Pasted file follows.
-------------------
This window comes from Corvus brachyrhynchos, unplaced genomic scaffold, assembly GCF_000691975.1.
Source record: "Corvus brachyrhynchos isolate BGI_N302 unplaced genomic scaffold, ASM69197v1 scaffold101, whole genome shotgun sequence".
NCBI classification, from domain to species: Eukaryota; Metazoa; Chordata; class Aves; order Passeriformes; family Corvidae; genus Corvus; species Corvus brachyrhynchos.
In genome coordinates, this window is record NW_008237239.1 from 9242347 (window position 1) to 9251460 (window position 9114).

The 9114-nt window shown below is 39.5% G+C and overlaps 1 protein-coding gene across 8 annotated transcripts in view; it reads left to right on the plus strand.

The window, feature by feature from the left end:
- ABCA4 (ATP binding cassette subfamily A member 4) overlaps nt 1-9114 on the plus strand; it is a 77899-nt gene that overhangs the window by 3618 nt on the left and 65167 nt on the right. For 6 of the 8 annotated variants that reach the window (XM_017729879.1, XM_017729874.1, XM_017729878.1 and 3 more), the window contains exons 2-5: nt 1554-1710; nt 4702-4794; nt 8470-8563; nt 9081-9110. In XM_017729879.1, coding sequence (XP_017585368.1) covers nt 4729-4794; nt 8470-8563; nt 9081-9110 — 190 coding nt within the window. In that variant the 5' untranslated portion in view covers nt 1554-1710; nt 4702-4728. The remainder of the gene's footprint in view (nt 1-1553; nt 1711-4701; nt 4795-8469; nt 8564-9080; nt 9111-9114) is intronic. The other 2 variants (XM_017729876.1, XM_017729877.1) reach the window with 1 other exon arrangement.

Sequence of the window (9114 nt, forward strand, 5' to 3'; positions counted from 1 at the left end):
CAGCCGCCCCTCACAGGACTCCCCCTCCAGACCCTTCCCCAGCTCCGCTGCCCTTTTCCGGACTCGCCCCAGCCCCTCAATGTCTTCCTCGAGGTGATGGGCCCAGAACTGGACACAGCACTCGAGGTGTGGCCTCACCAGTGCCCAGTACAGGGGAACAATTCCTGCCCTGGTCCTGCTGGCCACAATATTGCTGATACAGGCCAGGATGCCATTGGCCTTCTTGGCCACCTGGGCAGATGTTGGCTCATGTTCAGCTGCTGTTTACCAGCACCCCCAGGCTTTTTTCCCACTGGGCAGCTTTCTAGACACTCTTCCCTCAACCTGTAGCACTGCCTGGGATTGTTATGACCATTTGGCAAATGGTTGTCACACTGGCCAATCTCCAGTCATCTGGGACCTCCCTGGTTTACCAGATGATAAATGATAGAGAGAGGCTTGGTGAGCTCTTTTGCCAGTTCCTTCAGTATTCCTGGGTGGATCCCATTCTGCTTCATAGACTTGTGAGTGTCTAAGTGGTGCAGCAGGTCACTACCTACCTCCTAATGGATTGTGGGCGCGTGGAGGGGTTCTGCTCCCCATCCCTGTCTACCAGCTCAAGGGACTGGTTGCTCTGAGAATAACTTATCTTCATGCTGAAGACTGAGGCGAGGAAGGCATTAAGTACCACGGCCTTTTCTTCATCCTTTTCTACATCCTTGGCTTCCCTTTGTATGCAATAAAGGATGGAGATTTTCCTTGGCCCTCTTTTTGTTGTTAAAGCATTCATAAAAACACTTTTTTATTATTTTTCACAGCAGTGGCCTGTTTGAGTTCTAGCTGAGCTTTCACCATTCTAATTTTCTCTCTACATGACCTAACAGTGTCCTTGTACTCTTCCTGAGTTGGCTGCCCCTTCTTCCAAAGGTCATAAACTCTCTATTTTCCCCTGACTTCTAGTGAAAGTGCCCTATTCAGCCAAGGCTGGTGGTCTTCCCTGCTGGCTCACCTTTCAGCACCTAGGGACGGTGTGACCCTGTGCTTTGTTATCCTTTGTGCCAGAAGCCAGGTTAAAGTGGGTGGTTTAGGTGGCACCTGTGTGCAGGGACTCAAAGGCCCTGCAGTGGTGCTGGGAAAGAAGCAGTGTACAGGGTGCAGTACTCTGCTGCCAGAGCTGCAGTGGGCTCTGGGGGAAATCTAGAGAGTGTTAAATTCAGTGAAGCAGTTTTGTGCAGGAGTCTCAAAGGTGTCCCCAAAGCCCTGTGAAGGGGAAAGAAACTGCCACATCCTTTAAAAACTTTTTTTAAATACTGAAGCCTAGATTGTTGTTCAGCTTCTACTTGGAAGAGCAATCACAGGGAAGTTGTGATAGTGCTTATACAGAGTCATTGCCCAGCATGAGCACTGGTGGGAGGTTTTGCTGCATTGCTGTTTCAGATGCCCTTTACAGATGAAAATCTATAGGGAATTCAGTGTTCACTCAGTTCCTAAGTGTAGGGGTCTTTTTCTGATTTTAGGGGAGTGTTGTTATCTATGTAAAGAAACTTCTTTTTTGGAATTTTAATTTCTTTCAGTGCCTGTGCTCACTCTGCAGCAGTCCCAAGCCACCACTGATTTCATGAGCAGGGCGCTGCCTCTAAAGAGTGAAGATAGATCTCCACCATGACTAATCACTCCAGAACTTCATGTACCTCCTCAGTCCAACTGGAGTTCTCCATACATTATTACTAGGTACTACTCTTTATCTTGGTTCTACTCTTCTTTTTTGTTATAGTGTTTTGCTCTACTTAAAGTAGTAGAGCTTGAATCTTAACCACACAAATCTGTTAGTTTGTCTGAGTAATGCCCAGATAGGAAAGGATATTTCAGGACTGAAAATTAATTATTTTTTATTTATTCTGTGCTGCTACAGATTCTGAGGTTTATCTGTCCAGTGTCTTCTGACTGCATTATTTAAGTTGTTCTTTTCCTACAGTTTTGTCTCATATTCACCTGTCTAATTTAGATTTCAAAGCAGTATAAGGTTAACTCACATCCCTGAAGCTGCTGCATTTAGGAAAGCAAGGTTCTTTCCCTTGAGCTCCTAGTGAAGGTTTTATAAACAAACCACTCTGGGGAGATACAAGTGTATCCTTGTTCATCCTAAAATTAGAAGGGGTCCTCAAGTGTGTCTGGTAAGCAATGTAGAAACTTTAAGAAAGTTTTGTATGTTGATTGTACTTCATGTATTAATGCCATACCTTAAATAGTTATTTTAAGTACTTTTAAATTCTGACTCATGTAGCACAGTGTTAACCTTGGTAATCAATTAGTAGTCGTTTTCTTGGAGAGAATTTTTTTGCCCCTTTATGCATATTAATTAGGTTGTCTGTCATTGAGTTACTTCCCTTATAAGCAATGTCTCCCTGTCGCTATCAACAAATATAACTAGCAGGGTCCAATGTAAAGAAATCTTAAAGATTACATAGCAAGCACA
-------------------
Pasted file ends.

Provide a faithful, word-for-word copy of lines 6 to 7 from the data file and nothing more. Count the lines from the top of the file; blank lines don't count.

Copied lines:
The window, feature by feature from the left end:
- ABCA4 (ATP binding cassette subfamily A member 4) overlaps nt 1-9114 on the plus strand; it is a 77899-nt gene that overhangs the window by 3618 nt on the left and 65167 nt on the right. For 6 of the 8 annotated variants that reach the window (XM_017729879.1, XM_017729874.1, XM_017729878.1 and 3 more), the window contains exons 2-5: nt 1554-1710; nt 4702-4794; nt 8470-8563; nt 9081-9110. In XM_017729879.1, coding sequence (XP_017585368.1) covers nt 4729-4794; nt 8470-8563; nt 9081-9110 — 190 coding nt within the window. In that variant the 5' untranslated portion in view covers nt 1554-1710; nt 4702-4728. The remainder of the gene's footprint in view (nt 1-1553; nt 1711-4701; nt 4795-8469; nt 8564-9080; nt 9111-9114) is intronic. The other 2 variants (XM_017729876.1, XM_017729877.1) reach the window with 1 other exon arrangement.